North Carolina Senate Race Focuses on The Negative

The battle between Kay Hagan and Thom Tillis for the NC Senate Seat will soon be coming to a close with the poll date rapidly approaching. This election has been one of the most heavily funded and discussed elections in recent years. We see proof of this is in the amount of political advertisement that we are constantly bombarded with while watching TV and browsing the internet. These commercials have been extremely harsh and have attacked each of the candidates in an unflattering manner.  The term voter apathy is used to describe the alienation many citizens feel from our government. We often feel like in elections we are picking from the lesser of two evils. These commercials have painted a picture making both Kay Hagen and Thom Tillis seem like horrible options.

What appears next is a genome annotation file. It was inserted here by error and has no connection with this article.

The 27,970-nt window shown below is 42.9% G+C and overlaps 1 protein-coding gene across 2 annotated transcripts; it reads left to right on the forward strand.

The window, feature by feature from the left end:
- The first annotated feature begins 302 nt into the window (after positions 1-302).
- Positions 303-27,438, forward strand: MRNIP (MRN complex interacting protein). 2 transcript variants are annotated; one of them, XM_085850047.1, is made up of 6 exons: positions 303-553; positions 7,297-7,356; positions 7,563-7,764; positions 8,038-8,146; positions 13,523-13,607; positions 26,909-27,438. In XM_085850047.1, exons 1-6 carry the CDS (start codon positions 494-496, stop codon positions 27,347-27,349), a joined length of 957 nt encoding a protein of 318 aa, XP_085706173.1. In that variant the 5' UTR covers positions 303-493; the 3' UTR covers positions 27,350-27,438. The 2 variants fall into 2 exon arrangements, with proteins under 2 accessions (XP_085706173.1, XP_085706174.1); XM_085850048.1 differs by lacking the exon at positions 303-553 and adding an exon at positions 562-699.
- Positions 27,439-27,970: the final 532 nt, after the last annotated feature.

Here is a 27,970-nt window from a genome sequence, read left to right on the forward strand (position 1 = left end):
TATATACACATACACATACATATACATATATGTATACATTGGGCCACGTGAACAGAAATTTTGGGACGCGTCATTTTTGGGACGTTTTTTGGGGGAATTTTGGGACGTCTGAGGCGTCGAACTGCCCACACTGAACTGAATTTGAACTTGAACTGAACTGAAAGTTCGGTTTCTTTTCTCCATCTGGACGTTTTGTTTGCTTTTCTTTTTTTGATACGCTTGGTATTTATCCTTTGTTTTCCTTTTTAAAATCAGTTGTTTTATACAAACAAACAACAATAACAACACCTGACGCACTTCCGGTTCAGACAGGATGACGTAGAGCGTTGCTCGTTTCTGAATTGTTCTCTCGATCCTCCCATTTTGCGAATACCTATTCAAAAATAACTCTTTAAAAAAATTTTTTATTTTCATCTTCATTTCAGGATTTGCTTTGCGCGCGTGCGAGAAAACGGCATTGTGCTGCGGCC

Agenda Setting Theory (1968) states that the media has the ability to impact what we as consumers and individuals believe is important. This election, issues of high importance include education, families, and women’s rights. Hagan and Tillis’s campaigns have pegged these issues as high importance and therefore they have become the focus of their attacks on the other. With the recent seven figure ad buy attacking Kay Hagan, North Carolina’s Senate race became number one in outside spending in the history of Senate races, with $55.7 million spent. 

Negative advertisements have completely overshadowed positive ones in recent years. In the 2012 Presidential election, Romney spent 91% of his 492 million dollar advertising budget on negative ads. This trend is not partisan as Obama also spent a majority of his 404 million dollar budget, 85%, on attacking his opponent.  With elections coming up on November 4th, many people may be just as excited to see the end of these ads as to go out and vote. How do negative ads affect your voting preferences?

– Margaret Cafasso, Kierstin Geary, Connor Gold, Olivia Sadler, and Hannah Zeskind